|SAMPLING ISN’T ORIGINAL! PHONEY!|
Platinum Games has gathered one hell of a talent pool, but their in-house composer (Naoto Tanaka) stands out more and more each time I hear his work. The man has the ability to tackle a bunch of different styles, but he’s at his best when he’s just allowed to be as over the top and energetic as he can. His work for the Anarchy Reigns soundtrack is easily his masterwork so far, taking a basic rap style and really going all out with the possibilities of the genre. It’s far more varied than I was originally expecting from the MadWorld score’s uniform style. It’s rough around the edges at times, but also endlessly addictive. Where it works and doesn’t work depends on the rappers being used. See, Tanaka worked on sampling the incredible backtracks and giving directions to the artists contacted, leaving them to breathe in their own personal touch, to a wide range of results.
Sick YG (returning from MadWorld) sends out his rhymes with incredible speed, and the lyrics themselves never feel stale. It’s amazing how much he manage to pack in with each of his three tracks, but he doesn’t quite manage to stand out among the rest of the artists. Tre-Dot fares better with a slightly slower style and much deeper and powerful vocals. Ruthless makes for a great introduction track, while Laughing at U and Rock On make for really upbeat and punchy tracks. The gloating in them is just flat out fun. Skitz the Samurida uses a style more in the middle ground of the two, much faster than both but at the cost of some lyrical punch. All of his tracks are solid, with Unlimited Resources sticking out as the highlight, followed close by My Town, My City. Unlimited Resources benefits greatly from the synth gluing the backtrack together, but the gloating lyrics themselves are so blunt that they work better than they should.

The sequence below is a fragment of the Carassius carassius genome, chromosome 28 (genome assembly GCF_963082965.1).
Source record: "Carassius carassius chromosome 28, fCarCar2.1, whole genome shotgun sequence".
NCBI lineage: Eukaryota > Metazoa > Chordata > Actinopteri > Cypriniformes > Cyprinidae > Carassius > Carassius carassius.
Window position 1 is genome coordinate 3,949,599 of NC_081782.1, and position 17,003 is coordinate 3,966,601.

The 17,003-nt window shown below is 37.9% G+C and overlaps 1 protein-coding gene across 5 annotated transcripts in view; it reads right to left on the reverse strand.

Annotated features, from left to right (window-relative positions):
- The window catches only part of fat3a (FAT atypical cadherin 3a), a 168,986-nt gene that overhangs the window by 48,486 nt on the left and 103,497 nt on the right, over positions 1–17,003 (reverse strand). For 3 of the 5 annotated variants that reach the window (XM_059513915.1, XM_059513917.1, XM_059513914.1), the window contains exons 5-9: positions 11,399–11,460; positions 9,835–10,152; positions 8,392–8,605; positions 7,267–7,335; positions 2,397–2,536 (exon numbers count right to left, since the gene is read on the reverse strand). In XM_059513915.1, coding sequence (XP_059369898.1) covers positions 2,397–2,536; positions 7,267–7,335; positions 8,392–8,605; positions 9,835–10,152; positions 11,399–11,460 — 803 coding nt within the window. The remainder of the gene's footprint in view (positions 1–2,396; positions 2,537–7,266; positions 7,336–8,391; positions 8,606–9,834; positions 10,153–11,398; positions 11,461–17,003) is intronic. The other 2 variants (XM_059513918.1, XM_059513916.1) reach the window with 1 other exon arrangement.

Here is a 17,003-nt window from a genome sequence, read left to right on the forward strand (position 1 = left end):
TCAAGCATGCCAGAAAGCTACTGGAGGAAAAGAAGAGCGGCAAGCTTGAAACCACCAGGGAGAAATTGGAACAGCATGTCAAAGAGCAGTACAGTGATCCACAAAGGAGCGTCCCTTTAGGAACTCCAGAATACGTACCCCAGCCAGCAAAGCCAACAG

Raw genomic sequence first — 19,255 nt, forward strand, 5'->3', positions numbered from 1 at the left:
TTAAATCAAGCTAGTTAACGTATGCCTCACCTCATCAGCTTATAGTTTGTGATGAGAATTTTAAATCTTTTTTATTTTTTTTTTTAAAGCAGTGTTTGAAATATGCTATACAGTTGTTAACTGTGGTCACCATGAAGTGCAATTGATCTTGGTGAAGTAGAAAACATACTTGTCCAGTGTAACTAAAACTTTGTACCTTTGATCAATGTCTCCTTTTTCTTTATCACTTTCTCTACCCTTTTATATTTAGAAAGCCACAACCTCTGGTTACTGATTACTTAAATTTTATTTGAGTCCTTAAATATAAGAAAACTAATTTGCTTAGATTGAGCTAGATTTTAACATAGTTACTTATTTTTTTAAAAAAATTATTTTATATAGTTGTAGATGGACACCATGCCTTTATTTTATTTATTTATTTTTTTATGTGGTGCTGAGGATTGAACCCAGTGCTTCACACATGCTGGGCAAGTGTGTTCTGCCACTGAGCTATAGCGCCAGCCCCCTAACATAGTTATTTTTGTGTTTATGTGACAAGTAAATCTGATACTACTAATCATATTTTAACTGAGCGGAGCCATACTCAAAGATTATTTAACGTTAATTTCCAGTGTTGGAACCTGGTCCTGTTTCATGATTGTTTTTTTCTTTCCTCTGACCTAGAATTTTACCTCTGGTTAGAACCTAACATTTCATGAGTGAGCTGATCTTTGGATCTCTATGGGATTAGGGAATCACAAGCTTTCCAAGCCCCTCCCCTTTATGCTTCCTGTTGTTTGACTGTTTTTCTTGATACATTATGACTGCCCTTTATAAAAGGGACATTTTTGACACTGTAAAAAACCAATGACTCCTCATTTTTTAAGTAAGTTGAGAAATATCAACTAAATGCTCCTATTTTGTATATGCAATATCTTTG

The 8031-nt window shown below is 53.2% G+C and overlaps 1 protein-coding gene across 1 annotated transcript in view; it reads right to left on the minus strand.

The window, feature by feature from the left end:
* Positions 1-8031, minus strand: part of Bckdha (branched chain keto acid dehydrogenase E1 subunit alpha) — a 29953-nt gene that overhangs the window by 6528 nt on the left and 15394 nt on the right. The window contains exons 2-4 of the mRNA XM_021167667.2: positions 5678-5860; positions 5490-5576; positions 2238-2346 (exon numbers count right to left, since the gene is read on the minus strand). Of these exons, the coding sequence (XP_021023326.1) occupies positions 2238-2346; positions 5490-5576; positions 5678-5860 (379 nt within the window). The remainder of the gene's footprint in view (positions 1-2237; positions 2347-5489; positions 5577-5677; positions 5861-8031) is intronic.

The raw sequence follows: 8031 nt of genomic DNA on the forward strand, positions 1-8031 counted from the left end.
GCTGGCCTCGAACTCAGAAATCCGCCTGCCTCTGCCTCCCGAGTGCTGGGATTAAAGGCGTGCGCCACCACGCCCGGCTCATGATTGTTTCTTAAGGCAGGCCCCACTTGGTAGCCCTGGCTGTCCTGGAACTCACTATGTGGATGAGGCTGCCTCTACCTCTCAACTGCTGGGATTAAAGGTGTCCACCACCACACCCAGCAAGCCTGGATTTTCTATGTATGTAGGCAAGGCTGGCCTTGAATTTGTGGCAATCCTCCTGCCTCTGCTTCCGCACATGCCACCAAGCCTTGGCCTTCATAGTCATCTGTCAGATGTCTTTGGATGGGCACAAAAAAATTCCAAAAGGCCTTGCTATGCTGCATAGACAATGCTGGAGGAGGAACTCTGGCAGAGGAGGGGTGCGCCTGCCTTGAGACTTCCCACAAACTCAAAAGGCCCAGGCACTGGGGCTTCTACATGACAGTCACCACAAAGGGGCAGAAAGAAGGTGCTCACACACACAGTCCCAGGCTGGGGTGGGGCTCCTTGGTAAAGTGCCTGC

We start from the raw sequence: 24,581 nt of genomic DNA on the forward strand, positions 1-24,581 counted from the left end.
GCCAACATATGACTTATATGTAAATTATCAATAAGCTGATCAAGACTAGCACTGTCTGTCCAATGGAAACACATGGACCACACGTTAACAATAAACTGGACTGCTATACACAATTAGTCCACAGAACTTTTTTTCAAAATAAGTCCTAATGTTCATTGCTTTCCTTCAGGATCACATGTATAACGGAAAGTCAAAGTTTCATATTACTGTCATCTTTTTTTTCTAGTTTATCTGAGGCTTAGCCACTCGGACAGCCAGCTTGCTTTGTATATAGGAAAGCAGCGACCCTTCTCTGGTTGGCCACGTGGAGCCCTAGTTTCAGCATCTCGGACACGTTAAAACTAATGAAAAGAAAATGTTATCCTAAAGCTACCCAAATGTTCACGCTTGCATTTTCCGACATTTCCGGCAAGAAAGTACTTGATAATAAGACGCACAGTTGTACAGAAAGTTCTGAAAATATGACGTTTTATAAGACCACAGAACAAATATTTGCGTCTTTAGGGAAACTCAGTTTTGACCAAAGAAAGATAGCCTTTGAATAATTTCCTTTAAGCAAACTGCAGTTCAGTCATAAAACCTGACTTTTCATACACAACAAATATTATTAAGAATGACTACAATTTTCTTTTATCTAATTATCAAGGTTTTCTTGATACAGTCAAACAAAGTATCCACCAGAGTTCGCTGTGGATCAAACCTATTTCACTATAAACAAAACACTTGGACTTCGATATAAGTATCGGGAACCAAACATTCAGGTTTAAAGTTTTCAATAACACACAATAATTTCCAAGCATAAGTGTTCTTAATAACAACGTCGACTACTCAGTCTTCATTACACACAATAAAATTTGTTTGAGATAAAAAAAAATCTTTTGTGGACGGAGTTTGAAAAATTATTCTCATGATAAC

|Where’s the boomstick?|
Ox, the main artists for MadWorld, get three great tracks this go. Lights Out and Sound the Alarm stick close to MadWorld‘s jazzy sound, with Sound the Alarm acting as the stronger one by sticking closer to this style. Kill ‘Em All, sadly, gets outshined by Merciless from Theory Hazit. They each use the exact same backtrack, but Merciless has far more creative rhymes, while Ox just repeat “Kill them all” for most of their version. Theory Hazit’s other track, Here We Go, just sort of blends in with the rest of the soundtrack, despite sporting equally strong rhymes. Speaking of blending in, Wonder Brown’s two tracks manage to be solid but uninteresting on their own.
Bandy Leggz handles two tracks for some of the female members of the cast, and each are wildly different from one another and the rest of the soundtrack. I Know U Want Me is a fast paced explosion of energy with electric guitar samples, while the song itself is a strange confession of love from someone who appears to be a sado-masochist and sadist. It’s creative, while It’s All About Me goes with an extreme narcissist angle and a more poppy, distorted style. Rushden & Diamonds steal her thunder, however, when it comes to comedic music. Fast Lane is a solid fast moving track, but They Came From Underground easily takes a spot as one of the strongest tracks in the score. The song takes the view of two random researchers who mock and kill mutant creatures, throwing out a lot of clever wordplay. It helps one of them sounds like a mad German scientist and the other sounds like a white wannabe rapper, mixing perfectly with backtrack fitting a more sci-fi funk thing.